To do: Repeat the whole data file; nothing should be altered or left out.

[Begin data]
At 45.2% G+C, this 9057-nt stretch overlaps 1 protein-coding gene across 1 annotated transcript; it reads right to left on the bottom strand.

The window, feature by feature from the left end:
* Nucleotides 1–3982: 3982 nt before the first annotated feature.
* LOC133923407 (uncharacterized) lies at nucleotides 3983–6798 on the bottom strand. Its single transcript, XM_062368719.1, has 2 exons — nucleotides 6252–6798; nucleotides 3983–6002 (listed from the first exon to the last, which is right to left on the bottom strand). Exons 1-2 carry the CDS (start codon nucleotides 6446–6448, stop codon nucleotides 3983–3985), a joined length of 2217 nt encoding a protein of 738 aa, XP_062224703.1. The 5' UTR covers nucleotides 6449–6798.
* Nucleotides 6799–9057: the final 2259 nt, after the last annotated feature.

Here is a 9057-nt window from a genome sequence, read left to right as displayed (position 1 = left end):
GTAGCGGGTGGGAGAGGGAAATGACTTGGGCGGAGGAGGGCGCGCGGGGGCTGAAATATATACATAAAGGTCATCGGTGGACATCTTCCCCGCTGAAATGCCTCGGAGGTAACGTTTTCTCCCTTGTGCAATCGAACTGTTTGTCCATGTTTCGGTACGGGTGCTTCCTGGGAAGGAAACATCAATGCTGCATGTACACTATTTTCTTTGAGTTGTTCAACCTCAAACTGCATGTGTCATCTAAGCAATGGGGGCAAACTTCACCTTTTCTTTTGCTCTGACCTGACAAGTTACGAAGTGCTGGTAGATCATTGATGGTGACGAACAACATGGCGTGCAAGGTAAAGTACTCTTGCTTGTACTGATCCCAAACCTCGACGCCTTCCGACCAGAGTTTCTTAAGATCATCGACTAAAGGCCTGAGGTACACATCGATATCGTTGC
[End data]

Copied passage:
At 45.2% G+C, this 9057-nt stretch overlaps 1 protein-coding gene across 1 annotated transcript; it reads right to left on the bottom strand.

The window, feature by feature from the left end:
* Nucleotides 1–3982: 3982 nt before the first annotated feature.
* LOC133923407 (uncharacterized) lies at nucleotides 3983–6798 on the bottom strand. Its single transcript, XM_062368719.1, has 2 exons — nucleotides 6252–6798; nucleotides 3983–6002 (listed from the first exon to the last, which is right to left on the bottom strand). Exons 1-2 carry the CDS (start codon nucleotides 6446–6448, stop codon nucleotides 3983–3985), a joined length of 2217 nt encoding a protein of 738 aa, XP_062224703.1. The 5' UTR covers nucleotides 6449–6798.
* Nucleotides 6799–9057: the final 2259 nt, after the last annotated feature.

Here is a 9057-nt window from a genome sequence, read left to right as displayed (position 1 = left end):
GTAGCGGGTGGGAGAGGGAAATGACTTGGGCGGAGGAGGGCGCGCGGGGGCTGAAATATATACATAAAGGTCATCGGTGGACATCTTCCCCGCTGAAATGCCTCGGAGGTAACGTTTTCTCCCTTGTGCAATCGAACTGTTTGTCCATGTTTCGGTACGGGTGCTTCCTGGGAAGGAAACATCAATGCTGCATGTACACTATTTTCTTTGAGTTGTTCAACCTCAAACTGCATGTGTCATCTAAGCAATGGGGGCAAACTTCACCTTTTCTTTTGCTCTGACCTGACAAGTTACGAAGTGCTGGTAGATCATTGATGGTGACGAACAACATGGCGTGCAAGGTAAAGTACTCTTGCTTGTACTGATCCCAAACCTCGACGCCTTCCGACCAGAGTTTCTTAAGATCATCGACTAAAGGCCTGAGGTACACATCGATATCGTTGC